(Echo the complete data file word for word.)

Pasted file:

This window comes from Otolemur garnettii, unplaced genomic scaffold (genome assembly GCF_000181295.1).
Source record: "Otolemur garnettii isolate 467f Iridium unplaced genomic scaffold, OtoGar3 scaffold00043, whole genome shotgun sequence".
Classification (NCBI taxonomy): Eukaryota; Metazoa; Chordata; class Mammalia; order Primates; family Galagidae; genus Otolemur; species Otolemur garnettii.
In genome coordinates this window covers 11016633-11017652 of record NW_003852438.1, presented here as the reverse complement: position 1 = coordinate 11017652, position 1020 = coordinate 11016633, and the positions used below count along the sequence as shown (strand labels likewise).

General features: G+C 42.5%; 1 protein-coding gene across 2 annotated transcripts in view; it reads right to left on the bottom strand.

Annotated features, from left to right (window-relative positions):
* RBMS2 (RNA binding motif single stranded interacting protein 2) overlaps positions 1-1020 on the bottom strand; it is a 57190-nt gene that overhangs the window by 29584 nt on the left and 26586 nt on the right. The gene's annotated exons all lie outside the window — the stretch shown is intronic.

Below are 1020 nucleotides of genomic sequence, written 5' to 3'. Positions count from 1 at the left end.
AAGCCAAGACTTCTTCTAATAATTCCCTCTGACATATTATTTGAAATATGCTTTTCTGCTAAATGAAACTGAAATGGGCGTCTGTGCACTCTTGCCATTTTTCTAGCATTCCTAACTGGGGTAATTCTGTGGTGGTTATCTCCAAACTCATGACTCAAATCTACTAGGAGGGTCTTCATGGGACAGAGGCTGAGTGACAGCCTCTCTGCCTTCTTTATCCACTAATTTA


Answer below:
This window comes from Otolemur garnettii, unplaced genomic scaffold (genome assembly GCF_000181295.1).
Source record: "Otolemur garnettii isolate 467f Iridium unplaced genomic scaffold, OtoGar3 scaffold00043, whole genome shotgun sequence".
Classification (NCBI taxonomy): Eukaryota; Metazoa; Chordata; class Mammalia; order Primates; family Galagidae; genus Otolemur; species Otolemur garnettii.
In genome coordinates this window covers 11016633-11017652 of record NW_003852438.1, presented here as the reverse complement: position 1 = coordinate 11017652, position 1020 = coordinate 11016633, and the positions used below count along the sequence as shown (strand labels likewise).

General features: G+C 42.5%; 1 protein-coding gene across 2 annotated transcripts in view; it reads right to left on the bottom strand.

Annotated features, from left to right (window-relative positions):
* RBMS2 (RNA binding motif single stranded interacting protein 2) overlaps positions 1-1020 on the bottom strand; it is a 57190-nt gene that overhangs the window by 29584 nt on the left and 26586 nt on the right. The gene's annotated exons all lie outside the window — the stretch shown is intronic.

Below are 1020 nucleotides of genomic sequence, written 5' to 3'. Positions count from 1 at the left end.
AAGCCAAGACTTCTTCTAATAATTCCCTCTGACATATTATTTGAAATATGCTTTTCTGCTAAATGAAACTGAAATGGGCGTCTGTGCACTCTTGCCATTTTTCTAGCATTCCTAACTGGGGTAATTCTGTGGTGGTTATCTCCAAACTCATGACTCAAATCTACTAGGAGGGTCTTCATGGGACAGAGGCTGAGTGACAGCCTCTCTGCCTTCTTTATCCACTAATTTA